This week on the Seeds of Tao podcast for Episode 029 we are talking with Jim Gale, designer at FUUD Forest Abundance in Florida. He is an amazing source of enthusiasm and a true permaculture visionary. We love visionaries here at Seeds of Tao, they are our people.
Get involved with Jim https://www.foodforestabundance.com/ or on his Facebook Page at https://www.facebook.com/FoodForestAbundance/.
Here in the blog post we’ll be discussing the elements of maintaining enthusiasm for your vision, like Jim outlines, and then wrapping it around staying true to your vision, even if you live in the suburbs.
If you have been hanging out with us for a while now, you’ll remember back in Episode 011 where we talked about how important dreams and visions are. We are avid believers in dreaming big, creating the big visions you’re truly passionate about and then going after them.
One of the first steps in working towards a vision is truly envisioning what you want. This isn’t just some exercise for you to be able to put your vision into words, it really needs to be an immersive experience you are creating within your mind.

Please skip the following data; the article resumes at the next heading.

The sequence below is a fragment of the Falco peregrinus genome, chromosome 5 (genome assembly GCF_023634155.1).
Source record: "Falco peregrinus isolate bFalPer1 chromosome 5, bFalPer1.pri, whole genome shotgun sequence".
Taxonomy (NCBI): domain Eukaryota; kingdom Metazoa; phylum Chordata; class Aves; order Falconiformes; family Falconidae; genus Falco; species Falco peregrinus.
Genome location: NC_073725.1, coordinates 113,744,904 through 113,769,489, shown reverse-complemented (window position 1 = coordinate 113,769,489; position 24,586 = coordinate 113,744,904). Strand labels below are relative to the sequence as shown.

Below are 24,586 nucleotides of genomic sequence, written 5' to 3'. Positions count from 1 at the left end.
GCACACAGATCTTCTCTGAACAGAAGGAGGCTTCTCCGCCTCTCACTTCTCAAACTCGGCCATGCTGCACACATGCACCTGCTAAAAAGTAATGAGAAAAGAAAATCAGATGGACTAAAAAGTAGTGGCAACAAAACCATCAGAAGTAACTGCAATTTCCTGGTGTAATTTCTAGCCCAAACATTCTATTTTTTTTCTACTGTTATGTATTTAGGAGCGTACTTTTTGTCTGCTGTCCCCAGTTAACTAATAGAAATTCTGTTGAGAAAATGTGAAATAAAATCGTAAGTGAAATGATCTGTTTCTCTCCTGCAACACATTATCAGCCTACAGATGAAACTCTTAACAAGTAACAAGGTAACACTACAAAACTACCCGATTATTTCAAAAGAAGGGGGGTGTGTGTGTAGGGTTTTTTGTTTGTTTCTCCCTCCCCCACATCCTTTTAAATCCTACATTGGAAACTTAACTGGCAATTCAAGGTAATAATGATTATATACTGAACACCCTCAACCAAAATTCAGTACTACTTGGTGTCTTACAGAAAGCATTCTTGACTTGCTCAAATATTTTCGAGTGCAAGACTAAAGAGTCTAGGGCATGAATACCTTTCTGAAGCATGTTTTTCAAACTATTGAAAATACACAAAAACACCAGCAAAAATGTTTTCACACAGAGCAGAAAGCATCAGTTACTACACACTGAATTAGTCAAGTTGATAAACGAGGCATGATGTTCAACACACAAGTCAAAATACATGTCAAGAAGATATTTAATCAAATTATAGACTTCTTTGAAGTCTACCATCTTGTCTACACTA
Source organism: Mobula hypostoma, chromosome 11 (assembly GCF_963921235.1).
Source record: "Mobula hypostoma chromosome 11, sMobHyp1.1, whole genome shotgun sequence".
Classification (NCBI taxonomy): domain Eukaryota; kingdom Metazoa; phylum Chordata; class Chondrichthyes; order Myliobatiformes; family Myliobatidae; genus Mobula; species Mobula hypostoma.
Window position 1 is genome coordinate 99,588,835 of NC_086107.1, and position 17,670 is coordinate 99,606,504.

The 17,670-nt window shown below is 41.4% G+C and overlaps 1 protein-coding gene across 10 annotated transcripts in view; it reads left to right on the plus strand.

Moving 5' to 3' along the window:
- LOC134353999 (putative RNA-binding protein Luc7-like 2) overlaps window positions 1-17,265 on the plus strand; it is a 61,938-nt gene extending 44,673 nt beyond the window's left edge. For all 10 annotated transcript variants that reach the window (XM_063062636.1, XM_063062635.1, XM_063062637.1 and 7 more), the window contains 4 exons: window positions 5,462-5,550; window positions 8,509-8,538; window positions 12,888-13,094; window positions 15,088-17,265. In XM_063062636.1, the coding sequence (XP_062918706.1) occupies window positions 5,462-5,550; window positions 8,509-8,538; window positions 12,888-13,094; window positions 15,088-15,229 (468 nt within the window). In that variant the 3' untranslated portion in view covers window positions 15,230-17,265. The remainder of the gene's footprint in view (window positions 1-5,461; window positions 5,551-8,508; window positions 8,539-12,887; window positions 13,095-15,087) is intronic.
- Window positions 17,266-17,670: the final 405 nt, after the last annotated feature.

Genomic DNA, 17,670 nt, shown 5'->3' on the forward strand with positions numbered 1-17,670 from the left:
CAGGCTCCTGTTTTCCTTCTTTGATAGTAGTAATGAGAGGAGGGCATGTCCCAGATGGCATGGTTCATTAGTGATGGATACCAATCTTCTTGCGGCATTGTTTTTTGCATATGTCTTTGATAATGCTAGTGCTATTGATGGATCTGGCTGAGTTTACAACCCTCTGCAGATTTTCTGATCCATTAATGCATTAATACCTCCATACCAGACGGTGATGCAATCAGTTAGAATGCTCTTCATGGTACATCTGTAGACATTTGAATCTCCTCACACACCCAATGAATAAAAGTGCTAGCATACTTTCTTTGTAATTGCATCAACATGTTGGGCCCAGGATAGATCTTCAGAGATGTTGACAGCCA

Recently our son’s goal has been to set up a website to teach kids how to become zoologists (which is his big goal). One of the first things we had him do was to write a story, envisioning what his website would be like. We pushed him to really create it in his mind, what the website would be for, how it would make people feel, what it would look like, what it would be like to interact with the website…
Creating a story is a great avenue for envisioning. You make it real when you write it down, add dimension, build scope, and bring in emotion. It creates an emotional reality your brain starts to crave, setting yourself up for increased focus and commitment to making it happen.
What is your goal? This is different from your vision. A vision usually isn’t concrete or able to to be absolutely finished, but rather a lifelong journey towards creation of that vision. Goals, on the other hand, are meant to be measured, specific, and with a clear finish line.